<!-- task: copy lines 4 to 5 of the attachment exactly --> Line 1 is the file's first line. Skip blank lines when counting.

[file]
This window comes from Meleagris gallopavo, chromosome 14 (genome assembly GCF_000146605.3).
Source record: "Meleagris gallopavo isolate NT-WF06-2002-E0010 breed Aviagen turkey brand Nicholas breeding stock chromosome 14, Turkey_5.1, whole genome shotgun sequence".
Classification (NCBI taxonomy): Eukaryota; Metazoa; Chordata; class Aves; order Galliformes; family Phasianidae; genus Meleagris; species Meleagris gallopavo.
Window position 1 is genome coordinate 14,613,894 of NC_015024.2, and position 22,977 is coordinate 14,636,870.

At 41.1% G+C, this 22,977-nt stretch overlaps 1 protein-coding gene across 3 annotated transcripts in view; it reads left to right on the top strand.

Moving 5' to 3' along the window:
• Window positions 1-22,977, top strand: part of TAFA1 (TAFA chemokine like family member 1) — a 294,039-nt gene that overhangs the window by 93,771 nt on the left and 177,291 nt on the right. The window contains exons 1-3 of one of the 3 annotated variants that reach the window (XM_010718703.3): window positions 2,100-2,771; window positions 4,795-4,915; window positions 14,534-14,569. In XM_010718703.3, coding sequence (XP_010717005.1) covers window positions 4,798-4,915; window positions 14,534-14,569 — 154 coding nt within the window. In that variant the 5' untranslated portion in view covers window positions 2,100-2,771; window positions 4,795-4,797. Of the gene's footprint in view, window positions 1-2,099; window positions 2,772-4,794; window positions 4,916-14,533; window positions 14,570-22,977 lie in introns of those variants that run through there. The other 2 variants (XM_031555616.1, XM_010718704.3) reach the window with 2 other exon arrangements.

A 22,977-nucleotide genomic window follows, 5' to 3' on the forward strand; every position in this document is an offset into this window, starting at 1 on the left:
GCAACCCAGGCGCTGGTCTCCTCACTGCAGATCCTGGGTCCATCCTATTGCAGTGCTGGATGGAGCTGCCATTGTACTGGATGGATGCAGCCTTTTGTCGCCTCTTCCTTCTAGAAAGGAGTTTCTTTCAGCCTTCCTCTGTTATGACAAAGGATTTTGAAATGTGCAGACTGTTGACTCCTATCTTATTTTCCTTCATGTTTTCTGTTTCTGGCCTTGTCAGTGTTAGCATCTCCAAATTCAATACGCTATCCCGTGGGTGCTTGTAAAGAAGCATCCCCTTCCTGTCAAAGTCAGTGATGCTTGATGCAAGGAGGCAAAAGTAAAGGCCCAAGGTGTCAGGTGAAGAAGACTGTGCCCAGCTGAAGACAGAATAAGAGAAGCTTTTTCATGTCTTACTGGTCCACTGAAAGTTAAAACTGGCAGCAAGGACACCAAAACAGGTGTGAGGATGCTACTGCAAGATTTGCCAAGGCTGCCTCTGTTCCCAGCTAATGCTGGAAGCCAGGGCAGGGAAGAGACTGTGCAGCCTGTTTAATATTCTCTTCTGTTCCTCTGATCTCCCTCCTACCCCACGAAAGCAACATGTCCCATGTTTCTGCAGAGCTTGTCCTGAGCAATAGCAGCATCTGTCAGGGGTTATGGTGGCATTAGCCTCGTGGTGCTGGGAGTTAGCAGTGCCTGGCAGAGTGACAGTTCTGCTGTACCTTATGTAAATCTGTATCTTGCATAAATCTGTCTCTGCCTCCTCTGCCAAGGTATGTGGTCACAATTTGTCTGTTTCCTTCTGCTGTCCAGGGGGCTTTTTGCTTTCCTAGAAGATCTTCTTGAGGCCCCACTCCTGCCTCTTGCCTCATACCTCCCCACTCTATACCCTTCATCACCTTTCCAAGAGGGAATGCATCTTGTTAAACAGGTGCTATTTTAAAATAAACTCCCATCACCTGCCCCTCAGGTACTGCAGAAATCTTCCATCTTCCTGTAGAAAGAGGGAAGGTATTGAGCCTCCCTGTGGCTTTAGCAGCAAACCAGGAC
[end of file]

Window position 1 is genome coordinate 14,613,894 of NC_015024.2, and position 22,977 is coordinate 14,636,870.

At 41.1% G+C, this 22,977-nt stretch overlaps 1 protein-coding gene across 3 annotated transcripts in view; it reads left to right on the top strand.